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Cybercrimes Legal Brief

Cybercrimes Legal Brief

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Published by BlogWatch.ph
R.A. No. 10175: CYBERCRIMES LAW
Initial Discussion on Legal and Political Implications prepared by Kabataan Partylist
R.A. No. 10175: CYBERCRIMES LAW
Initial Discussion on Legal and Political Implications prepared by Kabataan Partylist

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Published by: BlogWatch.ph on Sep 18, 2012
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10/25/2012

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R.A. No. 10175: CYBERCRIMES LAW
Initial Discussion on Legal and Political Implications prepared by KabataanPartylist 
ONLINE LIBEL
 While RA No. 10175 makes clear mention of libel related to Art. 355 of theRevised Penal Code and committed through computer systems (Sec. 4(c)4), thereis no mention in the law of the penalty to be imposed on such offense.It is an elementary rule in criminal law that there can be no crime can becommitted, nor punishment imposed without a pre-existing penal law.Contingent upon the existence of a penal law is the definition of the particularpenalty imposable on the criminal offense defined.In the Chapter on Penalties in RA No. 10175, no express mention is made on thespecific penalty imposable on Libel as defined in the law.Thus, it is reasonable to assume that while the crime of libel committed througha computer system exists under the law, no person can or should ever bepenalized on the mere commission of libel through a computer system underSec. 4(c)4), under the elementary criminal law principle stated above.The only persons benefited by this gap in the law would be those who would infact commit libel through a computer system, i.e. actual writing of libelousmaterial through a computer system.
MISLEADING PROVISION
However, it is debatable whether such protection due a gap in the law wouldapply to published online articles, which may or may not contain libelousmaterial.As such, what is most bothersome to civil libertarians and online writers is thecatch-all provision under Sec. 6, in which all offenses defined under the RevisedPenal Code and special laws committed through information andcommunications technologies shall be imposed with a penalty one degree higherthan that provided in the Code and special laws.Under this provision, the use of information and communications technologies tocommit crimes under the RPC and special laws is considered a specialaggravating circumstance, which does not only increase the penalty to itsmaximum period as other special aggravating circumstances, but increases thepenalty one degree higher, akin to a qualifying aggravating circumstance.As information and communications technologies had been vaguely defined inthe law, it can be assumed that such ICT includes all platforms by whichinformation is communicated online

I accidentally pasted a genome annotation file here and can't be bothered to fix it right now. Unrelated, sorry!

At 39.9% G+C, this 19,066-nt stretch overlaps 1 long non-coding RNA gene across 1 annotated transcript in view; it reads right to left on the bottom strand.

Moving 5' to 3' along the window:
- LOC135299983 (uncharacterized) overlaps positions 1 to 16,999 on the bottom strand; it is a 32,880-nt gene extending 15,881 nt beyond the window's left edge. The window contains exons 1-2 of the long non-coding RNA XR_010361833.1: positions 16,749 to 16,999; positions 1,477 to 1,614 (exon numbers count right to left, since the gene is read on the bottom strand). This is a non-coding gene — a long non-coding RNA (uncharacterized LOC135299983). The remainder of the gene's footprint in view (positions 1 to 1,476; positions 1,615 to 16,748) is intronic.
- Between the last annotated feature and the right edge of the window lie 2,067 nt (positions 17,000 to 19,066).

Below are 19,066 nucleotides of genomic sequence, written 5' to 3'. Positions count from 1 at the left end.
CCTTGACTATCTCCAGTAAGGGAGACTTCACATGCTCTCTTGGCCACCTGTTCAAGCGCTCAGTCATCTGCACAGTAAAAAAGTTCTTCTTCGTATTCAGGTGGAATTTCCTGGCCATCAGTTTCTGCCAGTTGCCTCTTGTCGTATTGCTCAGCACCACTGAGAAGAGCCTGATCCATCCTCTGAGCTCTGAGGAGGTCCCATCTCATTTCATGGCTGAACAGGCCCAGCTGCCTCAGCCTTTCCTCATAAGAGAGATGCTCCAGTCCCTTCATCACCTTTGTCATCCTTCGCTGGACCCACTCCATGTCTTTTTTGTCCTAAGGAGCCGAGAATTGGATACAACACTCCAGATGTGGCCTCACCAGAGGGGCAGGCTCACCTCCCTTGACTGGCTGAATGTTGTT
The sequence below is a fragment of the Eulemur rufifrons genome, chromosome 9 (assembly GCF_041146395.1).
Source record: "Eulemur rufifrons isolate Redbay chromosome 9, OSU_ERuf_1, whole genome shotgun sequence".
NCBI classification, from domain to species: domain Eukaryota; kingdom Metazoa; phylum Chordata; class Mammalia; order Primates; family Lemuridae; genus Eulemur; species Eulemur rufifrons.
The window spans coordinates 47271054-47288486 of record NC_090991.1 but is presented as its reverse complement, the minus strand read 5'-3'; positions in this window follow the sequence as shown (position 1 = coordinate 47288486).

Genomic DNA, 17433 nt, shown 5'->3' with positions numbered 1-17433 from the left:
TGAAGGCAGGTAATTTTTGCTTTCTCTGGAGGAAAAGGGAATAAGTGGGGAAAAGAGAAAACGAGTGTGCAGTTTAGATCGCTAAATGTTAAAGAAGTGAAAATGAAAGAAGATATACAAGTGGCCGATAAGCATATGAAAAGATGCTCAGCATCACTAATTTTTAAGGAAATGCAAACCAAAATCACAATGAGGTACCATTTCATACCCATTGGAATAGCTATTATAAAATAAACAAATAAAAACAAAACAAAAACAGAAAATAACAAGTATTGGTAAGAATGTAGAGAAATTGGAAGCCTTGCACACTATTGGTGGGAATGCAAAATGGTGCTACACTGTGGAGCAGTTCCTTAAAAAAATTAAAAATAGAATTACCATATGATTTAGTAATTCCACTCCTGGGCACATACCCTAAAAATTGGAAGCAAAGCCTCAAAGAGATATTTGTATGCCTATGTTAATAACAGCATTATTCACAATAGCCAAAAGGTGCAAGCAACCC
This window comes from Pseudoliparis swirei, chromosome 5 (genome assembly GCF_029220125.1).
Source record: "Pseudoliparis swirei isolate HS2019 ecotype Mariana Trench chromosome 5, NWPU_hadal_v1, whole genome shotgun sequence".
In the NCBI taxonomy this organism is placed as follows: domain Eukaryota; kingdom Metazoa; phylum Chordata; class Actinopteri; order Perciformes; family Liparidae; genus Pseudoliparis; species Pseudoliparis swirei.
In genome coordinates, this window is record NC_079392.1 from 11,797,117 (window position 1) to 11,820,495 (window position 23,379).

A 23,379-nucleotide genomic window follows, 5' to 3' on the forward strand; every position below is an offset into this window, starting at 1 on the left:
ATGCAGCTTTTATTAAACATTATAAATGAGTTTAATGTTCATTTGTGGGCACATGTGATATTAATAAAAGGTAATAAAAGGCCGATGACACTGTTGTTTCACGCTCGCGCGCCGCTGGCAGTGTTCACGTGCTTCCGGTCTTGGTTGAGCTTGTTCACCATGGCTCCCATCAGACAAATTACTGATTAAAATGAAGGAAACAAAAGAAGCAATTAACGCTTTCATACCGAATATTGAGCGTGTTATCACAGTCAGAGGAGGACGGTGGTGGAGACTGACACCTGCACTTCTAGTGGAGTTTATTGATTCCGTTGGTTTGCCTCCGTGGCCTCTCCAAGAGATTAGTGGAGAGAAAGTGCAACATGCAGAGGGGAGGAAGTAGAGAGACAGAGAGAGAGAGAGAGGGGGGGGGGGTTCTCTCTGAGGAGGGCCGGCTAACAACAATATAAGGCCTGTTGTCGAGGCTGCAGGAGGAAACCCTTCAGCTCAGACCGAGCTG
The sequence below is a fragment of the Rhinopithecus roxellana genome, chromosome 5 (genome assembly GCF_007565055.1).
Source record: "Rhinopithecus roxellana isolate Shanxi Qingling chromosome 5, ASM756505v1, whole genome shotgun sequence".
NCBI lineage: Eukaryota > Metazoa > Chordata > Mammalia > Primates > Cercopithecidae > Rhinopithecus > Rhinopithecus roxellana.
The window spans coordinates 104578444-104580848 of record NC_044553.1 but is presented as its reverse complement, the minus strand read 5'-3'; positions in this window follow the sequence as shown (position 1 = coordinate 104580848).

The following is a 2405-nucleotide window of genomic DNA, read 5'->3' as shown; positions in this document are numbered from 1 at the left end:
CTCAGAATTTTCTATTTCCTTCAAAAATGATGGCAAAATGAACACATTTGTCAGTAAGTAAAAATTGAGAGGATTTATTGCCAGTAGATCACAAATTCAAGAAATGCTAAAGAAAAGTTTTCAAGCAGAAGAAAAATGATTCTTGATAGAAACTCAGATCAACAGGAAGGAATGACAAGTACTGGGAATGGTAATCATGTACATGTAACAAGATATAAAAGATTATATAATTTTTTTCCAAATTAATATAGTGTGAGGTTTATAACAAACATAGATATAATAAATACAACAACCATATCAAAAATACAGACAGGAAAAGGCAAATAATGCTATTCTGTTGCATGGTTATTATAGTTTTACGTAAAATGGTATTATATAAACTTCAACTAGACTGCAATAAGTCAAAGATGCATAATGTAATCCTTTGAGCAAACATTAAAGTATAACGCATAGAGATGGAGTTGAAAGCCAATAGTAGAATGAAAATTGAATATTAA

blogs, websites, social networking sites.
 
Thus, all content in such platforms which may contain libelous material may nowbe subject to a criminal suit one degree higher than the penalty imposed on libelunder the RPC.This is a path to the wrong direction at a time when the Supreme Court hadalready made clear steps towards the decriminalization of libel, by makingpreferences on fines instead of prison terms.By imposing a penalty one degree higher than what had been stated in the RPCon libel, longer prison terms are guaranteed for persons found to have publishedor posted material containing libelous remarks online.The new law is thus a threat to the constitutional freedoms of the press andexpression.The relative freedom of publication utilized by online critics of government policies shall now be curtailed.
 ACCESS WITHOUT RIGHT
The provision on Illegal access punished
mere
access to the whole or any part of a computer system without right with a fine of at least P200,000 and/or prisionmayor.As many of the employed youth are now working in industries in which they areutilizing computers systems, it is feared that this provision may be exploited byunscrupulous employers to further control and restrict the rights of employeesin their workplaces.For merely accessing internet sites for personal use on work time, the employeemay be subjected to termination and criminal prosecution, on the basis that suchaccess is deemed illegal access punishable under the law.
DUE PROCESS ISSUES
 The law may be treading upon unconstitutional waters on the powers beinggranted to law enforcement agencies, which includes preservation, disclosure,search and seizure and destruction of computer data.At the onset, the role of the courts in the grant of warrants relative to thepreservation, disclosure, search and seizure and destruction of computer data isunclear.In the provision preservation of content, while a court order is required for thepreservation of content, the one-time six-month extension of such preservationorder does not require another court order.
Preservation Order 
 
As the preservation of data is akin to the garnishment of personal property or anasset preservation order in civil forfeiture proceedings in which the free use anddisposition of private property is restricted, the six-month extension cannot beleft to the mere volition of law enforcement authorities.

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